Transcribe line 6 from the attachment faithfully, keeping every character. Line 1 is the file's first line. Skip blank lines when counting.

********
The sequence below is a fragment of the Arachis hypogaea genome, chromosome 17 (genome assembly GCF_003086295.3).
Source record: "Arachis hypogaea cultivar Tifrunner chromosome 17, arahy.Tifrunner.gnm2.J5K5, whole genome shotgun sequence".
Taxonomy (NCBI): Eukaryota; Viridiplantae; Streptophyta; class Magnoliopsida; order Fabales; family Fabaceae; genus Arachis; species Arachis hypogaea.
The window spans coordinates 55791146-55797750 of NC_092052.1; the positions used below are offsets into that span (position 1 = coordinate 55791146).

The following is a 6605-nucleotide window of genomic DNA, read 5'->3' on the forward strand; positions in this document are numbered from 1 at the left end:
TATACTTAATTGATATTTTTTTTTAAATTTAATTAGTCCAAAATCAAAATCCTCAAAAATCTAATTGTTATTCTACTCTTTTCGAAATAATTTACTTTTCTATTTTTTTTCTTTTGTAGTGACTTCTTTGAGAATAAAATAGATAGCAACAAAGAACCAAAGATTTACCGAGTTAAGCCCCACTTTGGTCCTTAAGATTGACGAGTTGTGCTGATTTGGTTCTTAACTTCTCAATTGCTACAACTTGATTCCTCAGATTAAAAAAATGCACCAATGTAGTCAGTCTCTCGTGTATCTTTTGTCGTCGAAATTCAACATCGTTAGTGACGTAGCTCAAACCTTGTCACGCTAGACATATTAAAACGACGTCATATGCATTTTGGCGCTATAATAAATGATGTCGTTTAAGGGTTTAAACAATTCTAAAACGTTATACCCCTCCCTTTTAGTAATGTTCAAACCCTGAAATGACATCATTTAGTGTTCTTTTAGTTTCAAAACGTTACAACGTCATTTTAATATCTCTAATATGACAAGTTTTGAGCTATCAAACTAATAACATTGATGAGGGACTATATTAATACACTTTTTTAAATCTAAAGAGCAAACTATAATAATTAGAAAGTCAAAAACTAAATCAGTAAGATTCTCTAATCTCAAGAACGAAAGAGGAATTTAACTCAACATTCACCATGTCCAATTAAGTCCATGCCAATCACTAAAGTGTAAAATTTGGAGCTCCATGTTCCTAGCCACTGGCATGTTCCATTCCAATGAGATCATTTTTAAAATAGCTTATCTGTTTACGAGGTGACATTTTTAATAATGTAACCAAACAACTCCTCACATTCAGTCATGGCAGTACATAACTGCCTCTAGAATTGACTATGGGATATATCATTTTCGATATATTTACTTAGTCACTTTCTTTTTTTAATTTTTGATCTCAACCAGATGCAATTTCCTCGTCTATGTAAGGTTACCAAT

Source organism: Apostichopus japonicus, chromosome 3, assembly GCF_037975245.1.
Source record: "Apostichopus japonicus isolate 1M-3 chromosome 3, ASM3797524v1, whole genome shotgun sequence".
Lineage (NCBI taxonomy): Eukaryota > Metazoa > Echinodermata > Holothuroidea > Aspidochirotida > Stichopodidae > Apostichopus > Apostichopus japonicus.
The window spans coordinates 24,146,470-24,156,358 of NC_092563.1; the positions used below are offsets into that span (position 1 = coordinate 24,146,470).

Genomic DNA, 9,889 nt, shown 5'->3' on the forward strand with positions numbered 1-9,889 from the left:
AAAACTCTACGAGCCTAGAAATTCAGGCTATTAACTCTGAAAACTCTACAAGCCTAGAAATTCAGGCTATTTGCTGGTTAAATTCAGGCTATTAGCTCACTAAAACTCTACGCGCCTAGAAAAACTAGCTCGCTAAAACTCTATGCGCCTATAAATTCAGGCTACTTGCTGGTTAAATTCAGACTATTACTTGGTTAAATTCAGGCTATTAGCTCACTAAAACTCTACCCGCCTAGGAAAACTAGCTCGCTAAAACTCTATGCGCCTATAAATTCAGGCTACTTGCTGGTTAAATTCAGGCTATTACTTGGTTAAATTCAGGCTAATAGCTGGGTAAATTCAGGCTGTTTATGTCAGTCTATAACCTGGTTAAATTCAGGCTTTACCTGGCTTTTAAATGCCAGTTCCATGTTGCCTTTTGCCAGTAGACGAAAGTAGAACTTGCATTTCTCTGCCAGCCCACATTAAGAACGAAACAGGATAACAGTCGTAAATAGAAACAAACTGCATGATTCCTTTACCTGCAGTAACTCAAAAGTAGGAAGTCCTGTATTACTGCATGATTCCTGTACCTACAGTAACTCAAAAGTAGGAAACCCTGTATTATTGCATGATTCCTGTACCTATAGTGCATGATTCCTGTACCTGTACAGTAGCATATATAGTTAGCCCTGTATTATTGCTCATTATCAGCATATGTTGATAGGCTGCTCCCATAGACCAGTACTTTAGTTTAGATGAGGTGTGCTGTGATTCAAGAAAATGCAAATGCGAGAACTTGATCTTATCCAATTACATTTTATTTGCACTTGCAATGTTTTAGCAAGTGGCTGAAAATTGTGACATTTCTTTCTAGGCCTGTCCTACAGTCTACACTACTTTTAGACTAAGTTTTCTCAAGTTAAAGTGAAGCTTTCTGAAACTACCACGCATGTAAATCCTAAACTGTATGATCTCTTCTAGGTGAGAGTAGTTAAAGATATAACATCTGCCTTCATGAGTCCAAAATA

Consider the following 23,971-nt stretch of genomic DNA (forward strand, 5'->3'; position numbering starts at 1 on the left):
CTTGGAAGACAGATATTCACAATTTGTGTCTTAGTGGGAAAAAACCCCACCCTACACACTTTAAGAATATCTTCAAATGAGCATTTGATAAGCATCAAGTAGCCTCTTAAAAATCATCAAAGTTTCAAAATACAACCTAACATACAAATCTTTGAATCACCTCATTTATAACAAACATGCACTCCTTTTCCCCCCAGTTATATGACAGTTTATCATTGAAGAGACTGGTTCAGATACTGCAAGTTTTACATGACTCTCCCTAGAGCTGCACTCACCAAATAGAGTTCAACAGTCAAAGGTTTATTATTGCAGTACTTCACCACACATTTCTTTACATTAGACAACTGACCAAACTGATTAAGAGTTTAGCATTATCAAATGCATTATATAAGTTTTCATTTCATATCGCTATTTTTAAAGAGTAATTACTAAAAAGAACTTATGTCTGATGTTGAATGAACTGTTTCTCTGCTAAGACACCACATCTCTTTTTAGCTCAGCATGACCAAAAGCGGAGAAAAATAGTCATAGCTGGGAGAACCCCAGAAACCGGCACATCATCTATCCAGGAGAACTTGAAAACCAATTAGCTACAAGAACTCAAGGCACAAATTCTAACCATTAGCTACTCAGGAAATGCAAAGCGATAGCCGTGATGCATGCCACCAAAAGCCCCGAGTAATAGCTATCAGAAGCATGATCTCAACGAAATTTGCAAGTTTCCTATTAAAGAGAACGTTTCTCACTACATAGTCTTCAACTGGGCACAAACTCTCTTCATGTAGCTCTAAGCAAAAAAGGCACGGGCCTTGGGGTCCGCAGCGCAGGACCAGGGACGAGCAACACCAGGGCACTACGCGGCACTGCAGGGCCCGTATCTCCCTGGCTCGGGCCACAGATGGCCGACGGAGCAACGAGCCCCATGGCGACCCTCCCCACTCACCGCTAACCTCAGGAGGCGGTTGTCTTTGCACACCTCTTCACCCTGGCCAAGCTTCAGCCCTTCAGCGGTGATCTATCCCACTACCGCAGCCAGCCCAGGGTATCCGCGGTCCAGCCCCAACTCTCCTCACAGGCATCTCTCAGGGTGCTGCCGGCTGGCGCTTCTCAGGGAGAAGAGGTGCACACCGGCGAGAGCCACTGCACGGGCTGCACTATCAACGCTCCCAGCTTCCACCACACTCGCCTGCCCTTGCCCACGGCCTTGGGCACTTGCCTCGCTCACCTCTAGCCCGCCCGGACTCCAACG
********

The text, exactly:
TATACTTAATTGATATTTTTTTTTAAATTTAATTAGTCCAAAATCAAAATCCTCAAAAATCTAATTGTTATTCTACTCTTTTCGAAATAATTTACTTTTCTATTTTTTTTCTTTTGTAGTGACTTCTTTGAGAATAAAATAGATAGCAACAAAGAACCAAAGATTTACCGAGTTAAGCCCCACTTTGGTCCTTAAGATTGACGAGTTGTGCTGATTTGGTTCTTAACTTCTCAATTGCTACAACTTGATTCCTCAGATTAAAAAAATGCACCAATGTAGTCAGTCTCTCGTGTATCTTTTGTCGTCGAAATTCAACATCGTTAGTGACGTAGCTCAAACCTTGTCACGCTAGACATATTAAAACGACGTCATATGCATTTTGGCGCTATAATAAATGATGTCGTTTAAGGGTTTAAACAATTCTAAAACGTTATACCCCTCCCTTTTAGTAATGTTCAAACCCTGAAATGACATCATTTAGTGTTCTTTTAGTTTCAAAACGTTACAACGTCATTTTAATATCTCTAATATGACAAGTTTTGAGCTATCAAACTAATAACATTGATGAGGGACTATATTAATACACTTTTTTAAATCTAAAGAGCAAACTATAATAATTAGAAAGTCAAAAACTAAATCAGTAAGATTCTCTAATCTCAAGAACGAAAGAGGAATTTAACTCAACATTCACCATGTCCAATTAAGTCCATGCCAATCACTAAAGTGTAAAATTTGGAGCTCCATGTTCCTAGCCACTGGCATGTTCCATTCCAATGAGATCATTTTTAAAATAGCTTATCTGTTTACGAGGTGACATTTTTAATAATGTAACCAAACAACTCCTCACATTCAGTCATGGCAGTACATAACTGCCTCTAGAATTGACTATGGGATATATCATTTTCGATATATTTACTTAGTCACTTTCTTTTTTTAATTTTTGATCTCAACCAGATGCAATTTCCTCGTCTATGTAAGGTTACCAAT